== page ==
Chapter One: Love, Death, and Money
This chapter serves as an introduction to why O'Rourke wrote the book, how he intends to write it, and what it will be.
O'Rourke starts by saying the primary focus of his book is to determine what makes some places rich and others poor. He determines it is neither resource nor education, and puts forth a self admittedly weak postulation that it is something to do with money.
O'Rourke tells about his life when he was younger in the 70's, going to college as a hippy and getting a job as a journalist, and how he didn't care for economics then despite seeing some of the most important economics of the time happen right before his eyes. He realizes that most people do not think actively about money, and tries to reason why. He thinks that money may just be too complicated, or that people would just rather not think about money.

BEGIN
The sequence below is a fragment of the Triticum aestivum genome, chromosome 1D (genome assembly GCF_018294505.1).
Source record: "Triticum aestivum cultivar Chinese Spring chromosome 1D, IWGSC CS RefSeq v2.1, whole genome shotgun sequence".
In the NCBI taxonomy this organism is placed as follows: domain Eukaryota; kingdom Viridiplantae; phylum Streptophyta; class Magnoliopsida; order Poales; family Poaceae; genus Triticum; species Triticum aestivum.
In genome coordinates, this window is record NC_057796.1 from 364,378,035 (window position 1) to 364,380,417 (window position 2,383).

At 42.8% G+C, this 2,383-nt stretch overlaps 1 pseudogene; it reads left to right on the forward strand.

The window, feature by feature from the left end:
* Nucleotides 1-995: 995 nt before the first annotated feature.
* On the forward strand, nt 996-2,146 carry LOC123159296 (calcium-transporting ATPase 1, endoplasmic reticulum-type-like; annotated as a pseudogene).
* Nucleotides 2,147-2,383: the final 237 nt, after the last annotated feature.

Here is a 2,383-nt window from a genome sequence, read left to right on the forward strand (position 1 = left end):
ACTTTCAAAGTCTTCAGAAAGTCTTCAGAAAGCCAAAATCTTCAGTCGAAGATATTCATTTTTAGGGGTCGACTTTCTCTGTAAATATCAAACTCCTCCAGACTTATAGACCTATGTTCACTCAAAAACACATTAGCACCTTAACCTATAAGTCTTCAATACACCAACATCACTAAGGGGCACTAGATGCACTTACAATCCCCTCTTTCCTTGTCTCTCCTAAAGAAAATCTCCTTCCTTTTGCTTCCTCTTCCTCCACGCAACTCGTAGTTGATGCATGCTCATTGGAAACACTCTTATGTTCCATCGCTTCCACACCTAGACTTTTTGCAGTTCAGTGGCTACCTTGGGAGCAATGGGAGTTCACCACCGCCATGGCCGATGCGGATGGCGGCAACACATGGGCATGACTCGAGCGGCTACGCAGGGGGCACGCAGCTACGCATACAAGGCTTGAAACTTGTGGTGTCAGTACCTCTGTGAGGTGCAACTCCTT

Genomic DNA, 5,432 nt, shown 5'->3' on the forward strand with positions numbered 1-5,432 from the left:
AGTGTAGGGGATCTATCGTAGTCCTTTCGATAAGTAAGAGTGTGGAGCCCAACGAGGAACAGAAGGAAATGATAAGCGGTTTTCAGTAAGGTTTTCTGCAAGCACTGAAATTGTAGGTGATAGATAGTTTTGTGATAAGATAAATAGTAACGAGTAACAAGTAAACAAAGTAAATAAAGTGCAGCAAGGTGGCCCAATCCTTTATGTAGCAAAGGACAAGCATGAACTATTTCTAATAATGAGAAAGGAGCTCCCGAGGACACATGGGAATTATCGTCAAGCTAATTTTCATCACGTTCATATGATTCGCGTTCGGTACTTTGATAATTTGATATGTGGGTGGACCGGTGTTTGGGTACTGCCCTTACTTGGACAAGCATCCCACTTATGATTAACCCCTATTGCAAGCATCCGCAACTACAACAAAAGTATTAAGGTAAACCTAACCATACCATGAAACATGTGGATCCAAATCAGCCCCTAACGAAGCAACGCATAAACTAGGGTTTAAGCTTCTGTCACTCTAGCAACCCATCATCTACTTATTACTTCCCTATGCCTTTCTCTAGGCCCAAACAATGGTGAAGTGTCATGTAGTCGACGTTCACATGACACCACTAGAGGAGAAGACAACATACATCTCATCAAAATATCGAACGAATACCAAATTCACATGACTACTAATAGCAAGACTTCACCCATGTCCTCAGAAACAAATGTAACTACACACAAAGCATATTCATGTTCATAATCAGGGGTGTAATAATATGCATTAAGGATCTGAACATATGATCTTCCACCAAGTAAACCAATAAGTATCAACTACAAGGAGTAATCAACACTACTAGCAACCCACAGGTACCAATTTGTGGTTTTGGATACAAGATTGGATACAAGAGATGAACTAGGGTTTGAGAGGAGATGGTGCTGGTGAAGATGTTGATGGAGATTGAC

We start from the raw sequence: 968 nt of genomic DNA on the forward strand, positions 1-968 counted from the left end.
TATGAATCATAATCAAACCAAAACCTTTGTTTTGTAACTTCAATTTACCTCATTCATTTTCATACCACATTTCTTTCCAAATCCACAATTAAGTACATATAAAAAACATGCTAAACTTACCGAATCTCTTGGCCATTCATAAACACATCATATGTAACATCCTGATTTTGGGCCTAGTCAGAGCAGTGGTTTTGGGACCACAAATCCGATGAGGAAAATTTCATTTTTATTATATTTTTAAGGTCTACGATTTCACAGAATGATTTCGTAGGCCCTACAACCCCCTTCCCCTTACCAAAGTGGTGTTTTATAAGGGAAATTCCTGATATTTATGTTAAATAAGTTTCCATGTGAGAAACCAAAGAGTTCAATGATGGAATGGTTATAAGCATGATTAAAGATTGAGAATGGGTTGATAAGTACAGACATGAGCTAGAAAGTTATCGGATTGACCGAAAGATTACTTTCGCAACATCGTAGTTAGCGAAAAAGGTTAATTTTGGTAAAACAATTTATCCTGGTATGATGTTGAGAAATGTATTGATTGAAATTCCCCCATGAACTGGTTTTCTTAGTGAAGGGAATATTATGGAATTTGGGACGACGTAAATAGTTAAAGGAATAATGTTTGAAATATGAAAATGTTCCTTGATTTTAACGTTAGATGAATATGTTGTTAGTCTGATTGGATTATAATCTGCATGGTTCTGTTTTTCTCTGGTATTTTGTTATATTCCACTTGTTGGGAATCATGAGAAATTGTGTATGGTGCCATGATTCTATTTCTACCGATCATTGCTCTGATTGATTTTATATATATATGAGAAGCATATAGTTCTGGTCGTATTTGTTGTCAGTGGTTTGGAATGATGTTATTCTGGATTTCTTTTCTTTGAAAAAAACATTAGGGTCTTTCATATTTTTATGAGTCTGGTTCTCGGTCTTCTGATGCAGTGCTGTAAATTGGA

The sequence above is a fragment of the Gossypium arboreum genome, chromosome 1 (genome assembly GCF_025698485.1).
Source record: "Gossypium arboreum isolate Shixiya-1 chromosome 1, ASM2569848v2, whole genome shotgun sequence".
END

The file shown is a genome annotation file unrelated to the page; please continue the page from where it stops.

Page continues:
After saying some words about how economics is boring, particularly classic economics, he explains what he will do in the book. He would investigate successful places and poor places, and see if he could figure out what made each one the way it was, in hopes that a broader pattern would emerge.